An Afford Anything reader recently emailed me about this dilemma:
He’s upside-down on his home. He owes more than the house is worth.
But he wants to take advantage of today’s low housing prices, which will let him move his daughter into the best school district in town. He can put 10 percent down on a new house in a fantastic school district.
He’d lose money if he sold his current home. There are only two ways he can sell it: either bring cash to the closing table (i.e. pay extra to get rid of it!) or process an excruciating short sale, which would destroy his credit.
Both of those choices are off the table. He wants to rent out his current home until the market recovers enough that he can sell it. But is this a good idea?
Check out the details:
Mortgage + Association Payment: $1,200
Vacancy: $100 *
Repairs, Maintenance: $50 – $100 **
Property Manager: $100
Total Expenses: $1,450
This leaves him with $100 – $150 per month in cash flow.
Hold On, Where Did You Get Those Vacancy / Maintenance Numbers?
If the house is vacant one month per year, we can average that out to a monthly vacancy cost of $100. Of course, if it sits vacant for 3-5 months, he’ll be sweating.
The “rule of thumb” is that maintenance will cost 1 percent of the purchase price of the house. Of course, that’s a long-term annualized average. It includes rare, expensive repairs like replacing the roof every 20-25 years and re-painting the siding every 5 years.
Since he has an association payment, I assume his homeowner’s association takes care of all exterior maintenance. That brings his maintenance costs down. (Well, really, it just lumps his maintenance costs into a different category).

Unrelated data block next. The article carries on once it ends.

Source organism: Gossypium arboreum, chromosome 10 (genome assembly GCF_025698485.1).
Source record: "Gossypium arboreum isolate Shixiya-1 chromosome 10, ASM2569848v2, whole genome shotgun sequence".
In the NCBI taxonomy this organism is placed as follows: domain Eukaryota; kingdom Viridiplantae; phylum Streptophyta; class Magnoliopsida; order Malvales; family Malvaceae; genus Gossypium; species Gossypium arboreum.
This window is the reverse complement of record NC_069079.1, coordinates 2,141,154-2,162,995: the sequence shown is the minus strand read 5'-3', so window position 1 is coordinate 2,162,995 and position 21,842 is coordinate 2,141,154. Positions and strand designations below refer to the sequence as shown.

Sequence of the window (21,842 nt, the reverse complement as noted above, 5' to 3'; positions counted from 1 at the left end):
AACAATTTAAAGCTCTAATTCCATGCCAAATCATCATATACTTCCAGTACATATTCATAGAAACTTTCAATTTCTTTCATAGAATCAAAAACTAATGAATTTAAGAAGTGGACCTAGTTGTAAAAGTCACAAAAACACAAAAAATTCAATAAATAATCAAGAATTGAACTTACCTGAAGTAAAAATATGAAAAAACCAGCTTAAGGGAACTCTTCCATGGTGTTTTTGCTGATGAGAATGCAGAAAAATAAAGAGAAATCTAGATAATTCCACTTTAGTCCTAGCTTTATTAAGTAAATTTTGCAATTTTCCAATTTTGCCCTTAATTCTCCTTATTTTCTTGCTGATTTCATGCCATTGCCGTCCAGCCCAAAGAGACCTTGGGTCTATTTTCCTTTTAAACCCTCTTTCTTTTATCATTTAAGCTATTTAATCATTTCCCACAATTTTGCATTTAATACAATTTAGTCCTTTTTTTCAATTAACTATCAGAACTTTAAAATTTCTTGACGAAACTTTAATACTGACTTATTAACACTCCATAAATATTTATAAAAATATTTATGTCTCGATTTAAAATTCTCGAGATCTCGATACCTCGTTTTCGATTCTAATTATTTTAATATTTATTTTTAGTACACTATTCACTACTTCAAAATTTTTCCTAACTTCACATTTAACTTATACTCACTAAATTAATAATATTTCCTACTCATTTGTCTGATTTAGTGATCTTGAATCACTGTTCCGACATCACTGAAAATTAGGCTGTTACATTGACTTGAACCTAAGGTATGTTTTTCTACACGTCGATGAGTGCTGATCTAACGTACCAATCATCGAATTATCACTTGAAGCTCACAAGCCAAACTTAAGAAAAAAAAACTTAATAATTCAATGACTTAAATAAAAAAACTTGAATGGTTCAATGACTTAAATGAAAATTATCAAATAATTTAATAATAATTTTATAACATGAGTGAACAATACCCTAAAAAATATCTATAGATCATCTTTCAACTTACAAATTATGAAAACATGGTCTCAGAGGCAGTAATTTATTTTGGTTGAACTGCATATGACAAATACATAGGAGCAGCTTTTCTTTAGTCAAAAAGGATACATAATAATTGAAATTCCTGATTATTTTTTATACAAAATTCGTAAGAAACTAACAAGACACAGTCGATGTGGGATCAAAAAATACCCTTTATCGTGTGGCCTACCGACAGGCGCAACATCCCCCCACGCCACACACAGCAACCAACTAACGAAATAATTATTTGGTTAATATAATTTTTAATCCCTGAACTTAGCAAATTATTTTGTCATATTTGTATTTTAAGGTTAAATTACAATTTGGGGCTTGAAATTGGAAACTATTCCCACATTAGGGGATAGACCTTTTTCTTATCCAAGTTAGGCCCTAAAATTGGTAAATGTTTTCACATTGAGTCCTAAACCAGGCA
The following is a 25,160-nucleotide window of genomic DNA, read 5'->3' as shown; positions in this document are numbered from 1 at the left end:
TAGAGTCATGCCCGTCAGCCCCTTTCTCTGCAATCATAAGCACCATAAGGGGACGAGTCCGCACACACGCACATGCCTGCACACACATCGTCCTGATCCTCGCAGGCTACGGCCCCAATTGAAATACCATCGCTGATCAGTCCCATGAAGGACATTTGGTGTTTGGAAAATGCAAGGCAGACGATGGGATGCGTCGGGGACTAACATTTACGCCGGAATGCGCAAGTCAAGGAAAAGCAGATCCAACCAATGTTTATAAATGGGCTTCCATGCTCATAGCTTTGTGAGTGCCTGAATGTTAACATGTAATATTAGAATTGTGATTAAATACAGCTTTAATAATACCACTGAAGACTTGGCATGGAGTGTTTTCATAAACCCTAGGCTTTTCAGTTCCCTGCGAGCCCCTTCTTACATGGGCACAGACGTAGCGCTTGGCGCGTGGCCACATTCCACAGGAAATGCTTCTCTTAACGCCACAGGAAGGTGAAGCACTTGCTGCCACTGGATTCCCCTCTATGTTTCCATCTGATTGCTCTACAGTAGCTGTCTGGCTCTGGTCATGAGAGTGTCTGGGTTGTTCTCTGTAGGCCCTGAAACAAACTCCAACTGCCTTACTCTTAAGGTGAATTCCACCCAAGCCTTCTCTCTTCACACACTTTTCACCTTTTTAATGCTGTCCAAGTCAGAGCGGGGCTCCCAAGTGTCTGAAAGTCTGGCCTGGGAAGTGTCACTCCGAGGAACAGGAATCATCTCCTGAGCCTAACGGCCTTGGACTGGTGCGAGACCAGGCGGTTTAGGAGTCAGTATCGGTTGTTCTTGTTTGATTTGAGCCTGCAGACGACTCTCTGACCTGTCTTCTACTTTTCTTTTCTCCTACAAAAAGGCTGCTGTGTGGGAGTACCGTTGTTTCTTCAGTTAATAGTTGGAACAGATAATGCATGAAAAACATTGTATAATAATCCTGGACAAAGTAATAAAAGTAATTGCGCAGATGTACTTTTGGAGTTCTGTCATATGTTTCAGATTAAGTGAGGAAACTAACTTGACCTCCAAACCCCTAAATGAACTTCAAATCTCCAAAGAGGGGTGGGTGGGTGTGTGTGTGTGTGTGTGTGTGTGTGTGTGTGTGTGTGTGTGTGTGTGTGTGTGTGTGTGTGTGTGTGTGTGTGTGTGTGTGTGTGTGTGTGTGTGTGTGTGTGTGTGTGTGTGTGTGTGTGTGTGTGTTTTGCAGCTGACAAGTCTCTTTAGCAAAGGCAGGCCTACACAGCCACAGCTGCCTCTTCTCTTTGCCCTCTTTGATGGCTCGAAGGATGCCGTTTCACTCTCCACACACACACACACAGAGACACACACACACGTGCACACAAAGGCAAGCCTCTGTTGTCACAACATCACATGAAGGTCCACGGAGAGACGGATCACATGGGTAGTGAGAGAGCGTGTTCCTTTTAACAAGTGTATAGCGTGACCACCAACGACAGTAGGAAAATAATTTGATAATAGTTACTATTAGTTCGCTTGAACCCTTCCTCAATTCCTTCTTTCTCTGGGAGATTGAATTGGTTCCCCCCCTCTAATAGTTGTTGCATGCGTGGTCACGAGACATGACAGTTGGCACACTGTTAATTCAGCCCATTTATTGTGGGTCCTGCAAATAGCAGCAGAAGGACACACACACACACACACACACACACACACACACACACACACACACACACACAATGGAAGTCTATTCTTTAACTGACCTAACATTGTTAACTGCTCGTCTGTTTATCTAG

Assuming his house is in good condition, his big maintenance costs will rare but costly events like replacing the water heater, buying a new refrigerator, etc. He won’t literally pay $100 every month. Like his vacancy costs, this maintenance cost is a long-term average over the span of many years.
He reported a property management fee of $100 per month in the email that he sent me. That seems rather cheap (it’s only 6 percent of the rent), but some property managers will charge a cheaper fee in a neighborhood with higher tenant quality, so I’ll accept that premise at face value. (Some property managers charge one month’s rent as a “placement fee” for finding a tenant, which is NOT included here.)
So What Do You Recommend?
Here’s my advice:
#1: Use your $100 – $150 monthly cash flow to build some cash reserves. Use this to cover the mortgage payments when your house sits vacant. Vacancy is your single biggest risk, because you’ll have to cough up the cash for two mortgages (your rental house and the home you live in). Strong cash reserves are the single biggest weapon you have against this risk.
#2: Add even more money to those cash reserves so that you can quickly write checks for repairs and maintenance. What if the house sits vacant for 4 months, a tenant moves in, and a week later you need to call a plumber? Cash reserves will help you sleep better at night.
#3: Don’t even think about making “extra” mortgage payments before you have huge cash reserves built.
I’d recommend a minimum cash reserve of 6 months of mortgage payments, and an optimal cash reserve of 8 to 10 months. That way, if you deal with an extended vacancy, you’ll be able to cover the mortgage.
Many landlords “shoot themselves in the foot” by panicking about a vacancy and renting out their home to the first willing tenant that comes along — even if their gut instinct says it might not be a good tenant. That always leads to disaster.
If you have cash reserves to deal with a vacancy, you can take your time and wait for the right tenant — a good tenant — instead of accepting the first person who’s willing to move in.
One of my houses has been vacant for almost three months. (It’s the $21,000 foreclosure, which is in a part of town that doesn’t always attract — um — the most qualified candidates). I’m guessing that the house might sit vacant for four or five months before I get someone in there.
But here’s the thing: Several people said they’re interested in moving in. But none of them have met my tenant criteria. It’s nice to be able to hold out and wait, so that you’ll eventually get the right tenant, not the first one.